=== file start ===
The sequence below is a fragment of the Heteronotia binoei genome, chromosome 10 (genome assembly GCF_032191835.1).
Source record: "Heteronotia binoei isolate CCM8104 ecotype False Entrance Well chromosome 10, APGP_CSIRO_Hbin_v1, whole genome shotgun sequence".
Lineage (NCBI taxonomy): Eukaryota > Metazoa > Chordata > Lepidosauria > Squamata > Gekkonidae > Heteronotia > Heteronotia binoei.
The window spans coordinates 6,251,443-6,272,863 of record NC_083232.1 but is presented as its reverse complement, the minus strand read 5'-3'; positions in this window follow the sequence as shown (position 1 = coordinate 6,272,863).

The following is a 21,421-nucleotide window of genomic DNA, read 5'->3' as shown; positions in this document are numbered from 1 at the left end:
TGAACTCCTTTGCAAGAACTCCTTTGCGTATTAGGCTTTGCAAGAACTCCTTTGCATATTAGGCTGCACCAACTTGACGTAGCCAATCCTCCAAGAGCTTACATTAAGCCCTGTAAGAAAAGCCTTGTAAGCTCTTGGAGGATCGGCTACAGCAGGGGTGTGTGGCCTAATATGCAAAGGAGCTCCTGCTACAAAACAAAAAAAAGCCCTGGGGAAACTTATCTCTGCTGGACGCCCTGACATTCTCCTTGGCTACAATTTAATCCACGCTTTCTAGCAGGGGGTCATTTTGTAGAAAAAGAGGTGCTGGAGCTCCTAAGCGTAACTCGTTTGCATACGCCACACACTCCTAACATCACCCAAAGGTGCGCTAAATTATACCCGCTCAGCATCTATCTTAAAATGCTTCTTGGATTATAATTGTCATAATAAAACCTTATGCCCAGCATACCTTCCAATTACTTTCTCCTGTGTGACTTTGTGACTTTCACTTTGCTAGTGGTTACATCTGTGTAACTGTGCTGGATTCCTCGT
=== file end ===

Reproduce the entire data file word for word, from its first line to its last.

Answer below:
The sequence below is a fragment of the Heteronotia binoei genome, chromosome 10 (genome assembly GCF_032191835.1).
Source record: "Heteronotia binoei isolate CCM8104 ecotype False Entrance Well chromosome 10, APGP_CSIRO_Hbin_v1, whole genome shotgun sequence".
Lineage (NCBI taxonomy): Eukaryota > Metazoa > Chordata > Lepidosauria > Squamata > Gekkonidae > Heteronotia > Heteronotia binoei.
The window spans coordinates 6,251,443-6,272,863 of record NC_083232.1 but is presented as its reverse complement, the minus strand read 5'-3'; positions in this window follow the sequence as shown (position 1 = coordinate 6,272,863).

The following is a 21,421-nucleotide window of genomic DNA, read 5'->3' as shown; positions in this document are numbered from 1 at the left end:
TGAACTCCTTTGCAAGAACTCCTTTGCGTATTAGGCTTTGCAAGAACTCCTTTGCATATTAGGCTGCACCAACTTGACGTAGCCAATCCTCCAAGAGCTTACATTAAGCCCTGTAAGAAAAGCCTTGTAAGCTCTTGGAGGATCGGCTACAGCAGGGGTGTGTGGCCTAATATGCAAAGGAGCTCCTGCTACAAAACAAAAAAAAGCCCTGGGGAAACTTATCTCTGCTGGACGCCCTGACATTCTCCTTGGCTACAATTTAATCCACGCTTTCTAGCAGGGGGTCATTTTGTAGAAAAAGAGGTGCTGGAGCTCCTAAGCGTAACTCGTTTGCATACGCCACACACTCCTAACATCACCCAAAGGTGCGCTAAATTATACCCGCTCAGCATCTATCTTAAAATGCTTCTTGGATTATAATTGTCATAATAAAACCTTATGCCCAGCATACCTTCCAATTACTTTCTCCTGTGTGACTTTGTGACTTTCACTTTGCTAGTGGTTACATCTGTGTAACTGTGCTGGATTCCTCGT